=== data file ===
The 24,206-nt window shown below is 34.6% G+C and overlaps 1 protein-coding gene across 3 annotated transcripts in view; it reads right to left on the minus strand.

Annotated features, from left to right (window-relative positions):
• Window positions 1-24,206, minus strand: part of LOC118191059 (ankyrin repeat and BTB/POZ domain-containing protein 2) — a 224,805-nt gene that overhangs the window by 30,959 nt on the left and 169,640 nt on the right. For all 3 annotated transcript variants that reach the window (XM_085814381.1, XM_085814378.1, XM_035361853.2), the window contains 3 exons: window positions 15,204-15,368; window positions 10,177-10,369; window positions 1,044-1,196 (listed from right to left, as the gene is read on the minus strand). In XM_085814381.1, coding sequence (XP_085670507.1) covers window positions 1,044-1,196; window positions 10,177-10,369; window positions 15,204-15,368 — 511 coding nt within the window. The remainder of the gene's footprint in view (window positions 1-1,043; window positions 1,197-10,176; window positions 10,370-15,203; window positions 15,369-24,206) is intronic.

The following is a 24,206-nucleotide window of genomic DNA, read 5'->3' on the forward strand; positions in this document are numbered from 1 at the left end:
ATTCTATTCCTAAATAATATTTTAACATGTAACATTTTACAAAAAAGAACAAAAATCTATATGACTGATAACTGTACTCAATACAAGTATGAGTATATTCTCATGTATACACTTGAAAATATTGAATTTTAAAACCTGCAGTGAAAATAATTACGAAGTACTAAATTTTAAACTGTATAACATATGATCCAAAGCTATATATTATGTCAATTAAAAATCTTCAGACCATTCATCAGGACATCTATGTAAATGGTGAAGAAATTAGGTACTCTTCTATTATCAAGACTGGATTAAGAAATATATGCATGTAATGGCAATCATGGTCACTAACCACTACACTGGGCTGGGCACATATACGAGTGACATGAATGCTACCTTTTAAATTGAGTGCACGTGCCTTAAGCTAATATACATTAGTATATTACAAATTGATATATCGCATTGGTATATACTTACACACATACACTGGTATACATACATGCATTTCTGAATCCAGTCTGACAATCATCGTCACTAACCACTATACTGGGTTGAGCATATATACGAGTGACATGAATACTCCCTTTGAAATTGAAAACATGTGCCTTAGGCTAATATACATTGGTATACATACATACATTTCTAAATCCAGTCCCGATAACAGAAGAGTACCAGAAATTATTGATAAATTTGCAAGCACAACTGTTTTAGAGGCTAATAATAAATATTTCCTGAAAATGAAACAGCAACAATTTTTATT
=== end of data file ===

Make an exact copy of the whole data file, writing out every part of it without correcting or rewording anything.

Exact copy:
The 24,206-nt window shown below is 34.6% G+C and overlaps 1 protein-coding gene across 3 annotated transcripts in view; it reads right to left on the minus strand.

Annotated features, from left to right (window-relative positions):
• Window positions 1-24,206, minus strand: part of LOC118191059 (ankyrin repeat and BTB/POZ domain-containing protein 2) — a 224,805-nt gene that overhangs the window by 30,959 nt on the left and 169,640 nt on the right. For all 3 annotated transcript variants that reach the window (XM_085814381.1, XM_085814378.1, XM_035361853.2), the window contains 3 exons: window positions 15,204-15,368; window positions 10,177-10,369; window positions 1,044-1,196 (listed from right to left, as the gene is read on the minus strand). In XM_085814381.1, coding sequence (XP_085670507.1) covers window positions 1,044-1,196; window positions 10,177-10,369; window positions 15,204-15,368 — 511 coding nt within the window. The remainder of the gene's footprint in view (window positions 1-1,043; window positions 1,197-10,176; window positions 10,370-15,203; window positions 15,369-24,206) is intronic.

The following is a 24,206-nucleotide window of genomic DNA, read 5'->3' on the forward strand; positions in this document are numbered from 1 at the left end:
ATTCTATTCCTAAATAATATTTTAACATGTAACATTTTACAAAAAAGAACAAAAATCTATATGACTGATAACTGTACTCAATACAAGTATGAGTATATTCTCATGTATACACTTGAAAATATTGAATTTTAAAACCTGCAGTGAAAATAATTACGAAGTACTAAATTTTAAACTGTATAACATATGATCCAAAGCTATATATTATGTCAATTAAAAATCTTCAGACCATTCATCAGGACATCTATGTAAATGGTGAAGAAATTAGGTACTCTTCTATTATCAAGACTGGATTAAGAAATATATGCATGTAATGGCAATCATGGTCACTAACCACTACACTGGGCTGGGCACATATACGAGTGACATGAATGCTACCTTTTAAATTGAGTGCACGTGCCTTAAGCTAATATACATTAGTATATTACAAATTGATATATCGCATTGGTATATACTTACACACATACACTGGTATACATACATGCATTTCTGAATCCAGTCTGACAATCATCGTCACTAACCACTATACTGGGTTGAGCATATATACGAGTGACATGAATACTCCCTTTGAAATTGAAAACATGTGCCTTAGGCTAATATACATTGGTATACATACATACATTTCTAAATCCAGTCCCGATAACAGAAGAGTACCAGAAATTATTGATAAATTTGCAAGCACAACTGTTTTAGAGGCTAATAATAAATATTTCCTGAAAATGAAACAGCAACAATTTTTATT